Concussion and Minor Head Injury

Minor head injury is described as having a loss of consciousness of less than 30 minutes or a period of confusion or memory impairment of less than 24 hours without loss of consciousness. Most commonly minor head injury is caused by falls, sports, road accidents or assaults. Many cases resolve in a few days or weeks however, in some instances symptoms can persist for months.

Between 70% and 90% of all traumatic brain injuries are categorised as concussion or mild brain injury.

"[Mild traumatic brain injury] makes the largest contribution to the global burdon of disability. Timely intervention and structured follow up in this group could deliver substantial gains on public health and societal costs"

Maas et al (2017)
Traumatic brain injury: integrated approaches to improve prevention, clinical care, and research
The Lancet Neurology

Medical Diagnosis

The use of neuro-imaging techniques such as CT and MRI scans are not necessarily capable of establishing the absence of injury. The diagnosis of mild injury and concussive effects have been proven to be acheived effectively through symptom-based analysis, rather than medical imaging. This means that investigating what has changed for the individual since the event and how it affects them. Where symptoms persist, this analysis can be intrumental in starting the rehabilitation process towards recovery.

Self Help

Immediately after a concussive event, the NHS advise the following:

Get plenty of rest and avoid stressful situations
Ask someone to stay with you for the first 48 hours so they can look out for problems such as changes in your behaviour or difficulty concentrating or understanding
Take paracetamol or ibuprofen if you have a headache; do not take aspirin because it could cause your injury to bleed
Avoid alcohol
When you feel better, gradually increase how much activity you do each day; do as much as you can without your symptoms coming back
Avoid a return to things like work, college, school, driving or riding a bike until you feel you've recovered
Avoid sports or strenuous exercise for at least a week, and avoiding contact sports for at least 3 weeks
Speak to a GP if your symptoms persist for more than 2 weeks

When Do Concussive Symptoms Become Post-Concussive Syndrome?

Most people make a full recovery in the period to 3 months post injury. However, in some cases the symptoms of concussion can last much longer, and this is known as post-concussion syndrome.

How Do You Know If Someone Has Post-Concussion Syndrome

Where symptoms persist, they can have a significant impact upon the individual, compromising their occupational performance, social and personal relationships. Our team of specialist neuro-rehabilitation occupational therapists have described cases where ongoing symptoms that have previously been left untreated due to late intervention have had a detrimental effect on all aspects of a persons life.

Timely therapeutic intervention, as offered by Reach, can help to identify problems and treat them early, thereby minimising or curtailing the longer-term effects of post-concussion syndrome.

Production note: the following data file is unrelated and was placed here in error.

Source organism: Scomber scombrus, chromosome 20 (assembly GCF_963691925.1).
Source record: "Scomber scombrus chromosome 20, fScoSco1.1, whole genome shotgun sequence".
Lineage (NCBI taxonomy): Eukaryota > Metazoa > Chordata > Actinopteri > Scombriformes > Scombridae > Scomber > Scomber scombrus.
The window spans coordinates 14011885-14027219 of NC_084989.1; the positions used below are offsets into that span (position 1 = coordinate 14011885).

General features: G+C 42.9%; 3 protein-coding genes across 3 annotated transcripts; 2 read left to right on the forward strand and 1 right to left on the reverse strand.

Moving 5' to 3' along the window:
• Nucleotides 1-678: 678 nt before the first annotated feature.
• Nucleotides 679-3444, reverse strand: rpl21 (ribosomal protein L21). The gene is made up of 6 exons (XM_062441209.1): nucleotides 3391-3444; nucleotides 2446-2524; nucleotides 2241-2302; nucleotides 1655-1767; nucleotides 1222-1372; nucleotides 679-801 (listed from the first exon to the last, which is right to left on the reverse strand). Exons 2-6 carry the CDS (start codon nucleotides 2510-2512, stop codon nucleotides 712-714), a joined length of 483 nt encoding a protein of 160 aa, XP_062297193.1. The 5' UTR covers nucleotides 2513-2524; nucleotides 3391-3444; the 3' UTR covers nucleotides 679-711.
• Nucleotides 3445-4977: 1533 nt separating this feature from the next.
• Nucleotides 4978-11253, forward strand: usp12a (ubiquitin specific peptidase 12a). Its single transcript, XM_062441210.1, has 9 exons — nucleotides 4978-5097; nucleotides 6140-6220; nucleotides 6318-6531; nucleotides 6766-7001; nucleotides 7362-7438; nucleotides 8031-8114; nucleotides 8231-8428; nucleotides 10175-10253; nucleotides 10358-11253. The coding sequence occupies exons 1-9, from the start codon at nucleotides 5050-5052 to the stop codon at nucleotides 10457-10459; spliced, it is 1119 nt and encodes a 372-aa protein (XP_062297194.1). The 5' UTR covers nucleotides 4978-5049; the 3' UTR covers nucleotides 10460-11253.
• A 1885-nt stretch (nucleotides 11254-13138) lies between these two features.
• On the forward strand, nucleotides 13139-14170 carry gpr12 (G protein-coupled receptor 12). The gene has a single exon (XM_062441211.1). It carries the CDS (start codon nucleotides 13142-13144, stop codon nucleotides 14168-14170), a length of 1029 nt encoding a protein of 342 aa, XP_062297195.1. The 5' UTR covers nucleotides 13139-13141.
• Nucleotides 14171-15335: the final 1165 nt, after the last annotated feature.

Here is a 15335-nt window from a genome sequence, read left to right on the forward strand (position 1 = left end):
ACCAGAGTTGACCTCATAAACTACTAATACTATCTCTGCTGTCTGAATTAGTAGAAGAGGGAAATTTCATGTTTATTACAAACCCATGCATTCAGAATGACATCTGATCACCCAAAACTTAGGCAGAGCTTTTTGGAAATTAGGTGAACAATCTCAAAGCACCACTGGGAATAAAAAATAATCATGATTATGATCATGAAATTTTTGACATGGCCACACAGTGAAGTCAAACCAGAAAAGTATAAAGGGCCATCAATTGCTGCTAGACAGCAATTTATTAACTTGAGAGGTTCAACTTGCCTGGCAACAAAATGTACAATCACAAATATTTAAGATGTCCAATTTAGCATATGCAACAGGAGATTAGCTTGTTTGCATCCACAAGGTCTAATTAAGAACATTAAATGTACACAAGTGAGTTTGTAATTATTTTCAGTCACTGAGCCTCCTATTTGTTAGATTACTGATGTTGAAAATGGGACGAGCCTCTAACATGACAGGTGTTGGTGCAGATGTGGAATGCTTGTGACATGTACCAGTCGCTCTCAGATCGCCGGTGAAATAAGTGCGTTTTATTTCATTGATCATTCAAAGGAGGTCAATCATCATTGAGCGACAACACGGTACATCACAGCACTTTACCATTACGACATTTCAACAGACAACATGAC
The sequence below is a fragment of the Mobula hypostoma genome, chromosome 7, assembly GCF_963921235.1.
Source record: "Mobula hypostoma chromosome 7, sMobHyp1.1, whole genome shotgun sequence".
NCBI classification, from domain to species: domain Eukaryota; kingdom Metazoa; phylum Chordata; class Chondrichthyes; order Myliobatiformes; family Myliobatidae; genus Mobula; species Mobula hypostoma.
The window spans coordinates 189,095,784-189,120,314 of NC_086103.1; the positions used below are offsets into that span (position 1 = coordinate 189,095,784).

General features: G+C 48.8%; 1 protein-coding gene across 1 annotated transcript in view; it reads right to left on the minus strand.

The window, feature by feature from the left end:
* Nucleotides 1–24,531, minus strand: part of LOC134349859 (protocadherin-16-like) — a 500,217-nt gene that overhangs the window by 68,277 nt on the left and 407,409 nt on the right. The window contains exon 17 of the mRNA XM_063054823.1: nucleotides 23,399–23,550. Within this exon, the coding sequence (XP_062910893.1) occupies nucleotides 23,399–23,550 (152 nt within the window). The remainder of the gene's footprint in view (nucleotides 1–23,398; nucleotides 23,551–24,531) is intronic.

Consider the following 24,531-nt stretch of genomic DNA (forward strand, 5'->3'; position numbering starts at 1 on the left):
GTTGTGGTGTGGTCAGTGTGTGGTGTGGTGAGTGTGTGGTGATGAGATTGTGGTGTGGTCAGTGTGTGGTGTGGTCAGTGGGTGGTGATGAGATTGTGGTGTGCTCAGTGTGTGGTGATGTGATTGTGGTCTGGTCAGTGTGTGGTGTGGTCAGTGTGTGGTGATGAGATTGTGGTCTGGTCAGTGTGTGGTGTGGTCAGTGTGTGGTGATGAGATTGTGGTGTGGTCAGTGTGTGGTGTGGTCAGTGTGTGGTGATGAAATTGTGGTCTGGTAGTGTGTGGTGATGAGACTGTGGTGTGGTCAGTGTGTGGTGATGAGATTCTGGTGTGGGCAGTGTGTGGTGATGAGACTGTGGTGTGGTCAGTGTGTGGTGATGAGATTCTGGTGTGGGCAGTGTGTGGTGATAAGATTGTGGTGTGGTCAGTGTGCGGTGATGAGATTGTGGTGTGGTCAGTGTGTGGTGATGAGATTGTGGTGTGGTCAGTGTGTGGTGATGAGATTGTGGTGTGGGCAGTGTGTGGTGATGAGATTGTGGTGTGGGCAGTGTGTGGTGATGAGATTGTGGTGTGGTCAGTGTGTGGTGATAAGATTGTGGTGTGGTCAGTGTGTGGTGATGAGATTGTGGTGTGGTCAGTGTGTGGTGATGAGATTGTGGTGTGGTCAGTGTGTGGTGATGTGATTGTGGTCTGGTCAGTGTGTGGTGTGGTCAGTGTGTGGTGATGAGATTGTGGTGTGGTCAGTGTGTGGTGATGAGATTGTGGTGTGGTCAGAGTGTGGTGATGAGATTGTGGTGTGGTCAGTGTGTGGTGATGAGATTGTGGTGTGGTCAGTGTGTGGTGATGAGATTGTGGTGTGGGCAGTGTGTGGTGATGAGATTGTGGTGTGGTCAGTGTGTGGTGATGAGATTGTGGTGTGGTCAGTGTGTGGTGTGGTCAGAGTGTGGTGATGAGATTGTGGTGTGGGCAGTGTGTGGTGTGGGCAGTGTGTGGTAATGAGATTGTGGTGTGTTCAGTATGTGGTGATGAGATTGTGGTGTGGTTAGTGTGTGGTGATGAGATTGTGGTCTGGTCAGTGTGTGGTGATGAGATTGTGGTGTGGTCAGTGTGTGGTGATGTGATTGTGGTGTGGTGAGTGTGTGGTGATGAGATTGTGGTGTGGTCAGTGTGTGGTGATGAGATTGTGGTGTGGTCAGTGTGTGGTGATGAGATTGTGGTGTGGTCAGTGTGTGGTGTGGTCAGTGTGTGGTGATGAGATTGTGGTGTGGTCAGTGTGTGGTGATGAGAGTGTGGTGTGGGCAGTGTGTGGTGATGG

Further Investigation

Studies have suggested that pituitary function can be disrupted following a concussive event and may cause issues like fatigue and sleep disturbance. Where appropriate, it is advisable to obtain an endocrinology test to exclude this condition. We suggest speaking to your General Practiioner about this.

In addition to minor head injury and concussion, there may be psychological trauma caused by the event, such as Post-Traumatic Stress Disorder, or PTSD, which can negatively impact upon an individual's long term occupational performance. In such cases, a referral to counselling or psychological services would be advised.

What Can Reach Offer?

Assessment

We offer a screening assessment for post concussion and minor head injury that is symptom based. Our assessment is an assistive tool in establishing whether or not an individual would benefit from therapeutic intervention, informs the intensity of the intervention, whilst identifying the need for referral to external services, such as physiotherapists and counsellors.

Intervention

Based on assessment findings, Reach offer bespoke treatment packages to address many of the symptoms found in the assessment. This is comprised of an educational element, and provision of strategies to help manage symptoms. We facilitate individuals to grade their progress, keep focussed on a return to normal function through achievable goal setting. We listen to the anxieties and concerns that might chellenge progress, and involve family members in the programme, especially if they will be instrumental in reinforcing advice and strategies.

Communication

We remain connected with both our patients and our referrers, and are happy to be approached at any point in our process. At both the midway and end point of our programme, we provide a comprehensive written report on the therapuetic journey and outcome of each indivdual in treatment. Should issues arise that trhreaten the success a programme, we submit to the referrer for instruction.

Please use our contact page to make further enquiries about or services, or to seek advice relating to individual cases.

 

Symptoms of Concussion

Light and/or noise sensitivity

Dizziness

Nausea

Visual distortion

Confusion

Headache

Anxiety

Low mood or irritability

Difficulty processing information

Fatigue

Memory impairment